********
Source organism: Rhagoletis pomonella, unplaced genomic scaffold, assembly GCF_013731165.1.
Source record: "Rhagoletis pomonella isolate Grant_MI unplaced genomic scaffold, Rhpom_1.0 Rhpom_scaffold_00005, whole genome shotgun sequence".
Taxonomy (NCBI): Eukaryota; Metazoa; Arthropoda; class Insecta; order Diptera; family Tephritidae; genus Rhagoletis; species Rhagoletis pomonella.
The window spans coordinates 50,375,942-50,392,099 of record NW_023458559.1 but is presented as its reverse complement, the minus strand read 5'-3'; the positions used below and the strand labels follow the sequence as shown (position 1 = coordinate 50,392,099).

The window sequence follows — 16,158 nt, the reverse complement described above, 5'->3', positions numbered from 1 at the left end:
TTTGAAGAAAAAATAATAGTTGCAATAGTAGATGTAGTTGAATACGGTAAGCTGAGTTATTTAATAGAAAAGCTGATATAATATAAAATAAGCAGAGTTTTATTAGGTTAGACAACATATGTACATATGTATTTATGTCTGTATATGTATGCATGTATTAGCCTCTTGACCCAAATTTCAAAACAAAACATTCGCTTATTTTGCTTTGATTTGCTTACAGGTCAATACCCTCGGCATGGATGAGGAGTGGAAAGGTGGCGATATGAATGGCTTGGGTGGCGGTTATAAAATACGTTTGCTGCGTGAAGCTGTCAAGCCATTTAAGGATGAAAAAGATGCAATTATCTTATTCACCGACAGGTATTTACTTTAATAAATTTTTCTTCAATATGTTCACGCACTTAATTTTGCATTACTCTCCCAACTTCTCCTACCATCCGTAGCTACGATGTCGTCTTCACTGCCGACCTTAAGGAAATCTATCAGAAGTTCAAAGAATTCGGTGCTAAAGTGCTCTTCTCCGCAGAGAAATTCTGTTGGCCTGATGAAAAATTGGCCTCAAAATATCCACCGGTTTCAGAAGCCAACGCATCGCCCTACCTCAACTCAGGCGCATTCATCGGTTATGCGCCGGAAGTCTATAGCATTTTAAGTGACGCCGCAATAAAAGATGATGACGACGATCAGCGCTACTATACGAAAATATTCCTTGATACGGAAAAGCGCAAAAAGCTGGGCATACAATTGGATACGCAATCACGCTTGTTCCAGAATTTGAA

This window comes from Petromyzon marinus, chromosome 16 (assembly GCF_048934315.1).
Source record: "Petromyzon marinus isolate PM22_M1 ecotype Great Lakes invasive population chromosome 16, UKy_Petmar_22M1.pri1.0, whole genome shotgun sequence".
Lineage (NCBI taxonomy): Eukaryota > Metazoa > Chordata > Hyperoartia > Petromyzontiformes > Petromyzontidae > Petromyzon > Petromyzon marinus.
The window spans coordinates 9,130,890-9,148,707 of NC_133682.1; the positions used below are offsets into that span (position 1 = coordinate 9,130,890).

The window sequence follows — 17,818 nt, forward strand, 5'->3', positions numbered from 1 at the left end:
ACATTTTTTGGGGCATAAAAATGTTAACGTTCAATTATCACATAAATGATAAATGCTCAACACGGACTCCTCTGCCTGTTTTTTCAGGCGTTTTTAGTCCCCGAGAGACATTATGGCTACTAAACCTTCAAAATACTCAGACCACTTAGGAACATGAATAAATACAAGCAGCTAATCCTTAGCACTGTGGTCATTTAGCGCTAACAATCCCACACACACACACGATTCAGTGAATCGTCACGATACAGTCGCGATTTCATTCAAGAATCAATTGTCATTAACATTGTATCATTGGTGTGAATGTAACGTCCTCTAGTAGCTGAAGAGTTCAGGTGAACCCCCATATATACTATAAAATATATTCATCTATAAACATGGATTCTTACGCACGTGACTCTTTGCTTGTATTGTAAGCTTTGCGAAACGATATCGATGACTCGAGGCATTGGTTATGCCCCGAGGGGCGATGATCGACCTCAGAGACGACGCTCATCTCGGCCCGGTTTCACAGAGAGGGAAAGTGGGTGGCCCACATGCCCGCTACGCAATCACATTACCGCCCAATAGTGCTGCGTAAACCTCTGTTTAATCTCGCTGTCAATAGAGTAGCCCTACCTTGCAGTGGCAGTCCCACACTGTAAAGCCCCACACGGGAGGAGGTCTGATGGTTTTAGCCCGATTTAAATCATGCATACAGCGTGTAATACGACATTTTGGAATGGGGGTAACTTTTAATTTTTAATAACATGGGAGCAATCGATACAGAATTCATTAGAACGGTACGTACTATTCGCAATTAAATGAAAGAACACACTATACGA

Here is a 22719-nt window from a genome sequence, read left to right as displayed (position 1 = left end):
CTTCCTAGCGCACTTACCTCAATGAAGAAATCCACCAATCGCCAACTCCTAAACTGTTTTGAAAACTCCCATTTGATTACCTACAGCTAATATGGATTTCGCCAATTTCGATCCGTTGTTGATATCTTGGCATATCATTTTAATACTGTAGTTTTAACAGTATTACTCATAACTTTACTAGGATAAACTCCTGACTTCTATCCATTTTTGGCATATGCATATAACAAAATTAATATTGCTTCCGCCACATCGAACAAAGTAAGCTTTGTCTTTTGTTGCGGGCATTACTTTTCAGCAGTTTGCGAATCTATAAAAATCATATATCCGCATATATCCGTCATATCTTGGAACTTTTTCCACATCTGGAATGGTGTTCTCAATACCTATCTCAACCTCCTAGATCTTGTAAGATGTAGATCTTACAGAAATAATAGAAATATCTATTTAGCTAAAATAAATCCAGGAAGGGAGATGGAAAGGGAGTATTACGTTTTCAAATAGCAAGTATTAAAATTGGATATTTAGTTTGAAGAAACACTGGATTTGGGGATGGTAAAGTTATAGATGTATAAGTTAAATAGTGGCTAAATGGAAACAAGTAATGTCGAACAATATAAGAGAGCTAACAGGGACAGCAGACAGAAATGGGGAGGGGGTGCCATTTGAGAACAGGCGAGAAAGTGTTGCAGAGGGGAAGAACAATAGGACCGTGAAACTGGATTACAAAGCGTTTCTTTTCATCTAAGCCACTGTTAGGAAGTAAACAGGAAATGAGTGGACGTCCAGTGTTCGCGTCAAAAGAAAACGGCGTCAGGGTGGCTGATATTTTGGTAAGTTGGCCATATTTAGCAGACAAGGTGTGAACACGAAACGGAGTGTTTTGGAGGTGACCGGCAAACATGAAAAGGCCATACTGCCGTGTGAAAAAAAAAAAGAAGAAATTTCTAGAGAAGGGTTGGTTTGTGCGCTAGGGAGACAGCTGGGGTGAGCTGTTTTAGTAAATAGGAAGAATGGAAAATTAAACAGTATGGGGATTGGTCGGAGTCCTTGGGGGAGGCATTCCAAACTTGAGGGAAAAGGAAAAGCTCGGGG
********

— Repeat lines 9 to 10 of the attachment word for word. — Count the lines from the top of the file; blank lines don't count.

Lineage (NCBI taxonomy): Eukaryota > Metazoa > Chordata > Hyperoartia > Petromyzontiformes > Petromyzontidae > Petromyzon > Petromyzon marinus.
The window spans coordinates 9,130,890-9,148,707 of NC_133682.1; the positions used below are offsets into that span (position 1 = coordinate 9,130,890).